Digital Forensics Processing and Procedures: Meeting the Requirements of ISO 17020, ISO 17025, ISO 27001 and Best Practice Requirements


Posted on by Ben Rothke

When it comes to a digital forensics investigation, process is crucial.  If certain steps are skipped or done incorrectly, a savvy defense attorney can have the evidence thrown out.

With that, no one will mistake Digital Forensics Processing and Procedures: Meeting the Requirements of ISO 17020, ISO 17025, ISO 27001 and Best Practice Requirements for a Tom Clancy novel.  While books from Clancy are page turners, Digital Forensics Processing and Procedures is not a book that is necessarily going to be read from cover to cover in the same way.

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What the book does do is provide a comprehensive and all-inclusive set of details that covers the entire lifecycle of a digital forensics investigation, ensuing evidence gathered, and chain of custody that results.

In these investigations, all it takes is one misstep to have hundreds of hours of log analysis discarded.  A book like this can ensure that trivial mistakes which can undermine an investigation don’t occur.

The web site for the book was not up at the time this review was written.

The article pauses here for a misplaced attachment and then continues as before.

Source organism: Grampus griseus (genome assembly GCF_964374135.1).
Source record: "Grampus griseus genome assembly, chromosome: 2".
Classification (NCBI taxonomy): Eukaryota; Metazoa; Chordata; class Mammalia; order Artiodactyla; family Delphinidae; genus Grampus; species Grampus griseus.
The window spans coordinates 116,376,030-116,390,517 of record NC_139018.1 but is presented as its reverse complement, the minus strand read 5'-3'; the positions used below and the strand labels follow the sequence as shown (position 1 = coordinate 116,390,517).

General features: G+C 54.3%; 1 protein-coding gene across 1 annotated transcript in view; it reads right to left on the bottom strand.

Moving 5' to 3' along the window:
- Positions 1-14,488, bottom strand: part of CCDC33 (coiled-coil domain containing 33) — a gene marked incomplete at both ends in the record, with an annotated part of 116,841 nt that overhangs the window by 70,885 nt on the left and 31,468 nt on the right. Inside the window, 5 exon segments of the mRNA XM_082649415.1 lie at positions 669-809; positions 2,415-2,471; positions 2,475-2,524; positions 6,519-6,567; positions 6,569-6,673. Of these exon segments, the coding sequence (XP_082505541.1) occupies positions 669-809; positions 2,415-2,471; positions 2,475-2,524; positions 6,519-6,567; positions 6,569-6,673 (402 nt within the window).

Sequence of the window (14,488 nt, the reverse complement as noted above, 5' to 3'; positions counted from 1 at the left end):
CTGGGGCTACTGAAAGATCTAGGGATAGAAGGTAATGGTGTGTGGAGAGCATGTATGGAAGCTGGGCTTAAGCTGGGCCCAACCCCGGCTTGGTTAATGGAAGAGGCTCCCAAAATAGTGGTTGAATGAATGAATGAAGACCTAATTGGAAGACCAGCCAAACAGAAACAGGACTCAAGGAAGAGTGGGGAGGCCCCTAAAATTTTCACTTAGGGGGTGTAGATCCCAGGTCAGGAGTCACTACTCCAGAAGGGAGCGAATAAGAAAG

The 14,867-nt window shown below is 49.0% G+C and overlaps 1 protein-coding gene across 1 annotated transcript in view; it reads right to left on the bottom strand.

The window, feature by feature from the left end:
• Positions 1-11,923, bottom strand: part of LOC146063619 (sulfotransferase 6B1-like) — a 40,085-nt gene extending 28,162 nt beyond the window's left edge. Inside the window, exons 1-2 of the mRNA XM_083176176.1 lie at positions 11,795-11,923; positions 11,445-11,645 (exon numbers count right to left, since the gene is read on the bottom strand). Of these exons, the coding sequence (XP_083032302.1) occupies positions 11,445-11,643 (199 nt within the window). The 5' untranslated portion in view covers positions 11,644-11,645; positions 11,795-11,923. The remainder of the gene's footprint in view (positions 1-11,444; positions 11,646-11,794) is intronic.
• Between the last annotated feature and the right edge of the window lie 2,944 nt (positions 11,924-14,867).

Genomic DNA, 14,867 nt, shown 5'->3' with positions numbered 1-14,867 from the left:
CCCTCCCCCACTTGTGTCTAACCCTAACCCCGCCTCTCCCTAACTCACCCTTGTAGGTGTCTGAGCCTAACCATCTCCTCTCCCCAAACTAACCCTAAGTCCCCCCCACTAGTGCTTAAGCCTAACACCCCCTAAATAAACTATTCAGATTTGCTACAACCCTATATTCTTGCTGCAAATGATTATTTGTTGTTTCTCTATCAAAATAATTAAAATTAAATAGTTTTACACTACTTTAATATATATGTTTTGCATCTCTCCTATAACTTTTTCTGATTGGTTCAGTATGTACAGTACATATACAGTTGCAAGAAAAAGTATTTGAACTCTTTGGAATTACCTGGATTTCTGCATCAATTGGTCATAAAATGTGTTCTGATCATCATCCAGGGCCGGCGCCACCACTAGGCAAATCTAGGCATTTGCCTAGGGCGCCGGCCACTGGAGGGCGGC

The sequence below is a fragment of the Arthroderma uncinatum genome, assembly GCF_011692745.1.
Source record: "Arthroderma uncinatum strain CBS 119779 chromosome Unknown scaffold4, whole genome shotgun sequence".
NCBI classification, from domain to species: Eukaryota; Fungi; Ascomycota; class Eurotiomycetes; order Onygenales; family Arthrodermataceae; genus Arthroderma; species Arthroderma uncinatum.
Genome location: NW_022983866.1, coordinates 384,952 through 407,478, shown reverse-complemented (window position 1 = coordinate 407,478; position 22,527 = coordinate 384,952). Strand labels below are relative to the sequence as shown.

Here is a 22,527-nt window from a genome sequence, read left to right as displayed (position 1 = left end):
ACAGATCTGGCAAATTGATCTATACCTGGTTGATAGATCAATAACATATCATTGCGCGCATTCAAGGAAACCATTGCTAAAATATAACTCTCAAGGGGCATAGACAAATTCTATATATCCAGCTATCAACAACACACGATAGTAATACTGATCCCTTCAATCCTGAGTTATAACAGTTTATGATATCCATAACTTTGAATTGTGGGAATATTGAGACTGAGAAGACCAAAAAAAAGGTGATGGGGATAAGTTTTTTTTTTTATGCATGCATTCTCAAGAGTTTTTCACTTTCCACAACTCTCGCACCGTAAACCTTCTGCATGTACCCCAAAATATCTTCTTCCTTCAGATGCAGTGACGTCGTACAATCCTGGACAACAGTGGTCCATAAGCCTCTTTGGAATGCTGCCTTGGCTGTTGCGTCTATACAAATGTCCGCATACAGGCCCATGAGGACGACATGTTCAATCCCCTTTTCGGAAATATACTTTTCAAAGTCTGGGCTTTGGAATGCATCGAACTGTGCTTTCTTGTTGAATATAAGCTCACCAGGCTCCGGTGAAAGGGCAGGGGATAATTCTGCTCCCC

Authors David Lilburn Watson and Andrew Jones bring decades of detailed real-world experience to the book, which readers are certain to find to be a unique reference.

For those who want to ensure that their digital forensic program follows best practices and accepted industry methods, Digital Forensics Processing and Procedures: Meeting the Requirements of ISO 17020, ISO 17025, ISO 27001 and Best Practice Requirements will prove to be an invaluable resource.


Contributors
Ben Rothke

Senior Information Security Manager, Tapad

forensics & e-discovery fraud security operations

Blogs posted to the RSAConference.com website are intended for educational purposes only and do not replace independent professional judgment.  Statements of fact and opinions expressed are those of the blog author individually and, unless expressly stated to the contrary, are not the opinion or position of RSA® Conference, RSA Security LLC or any other co-sponsors. RSA Conference does not endorse or approve, and assumes no responsibility for, the content, accuracy or completeness of the information presented in this blog.


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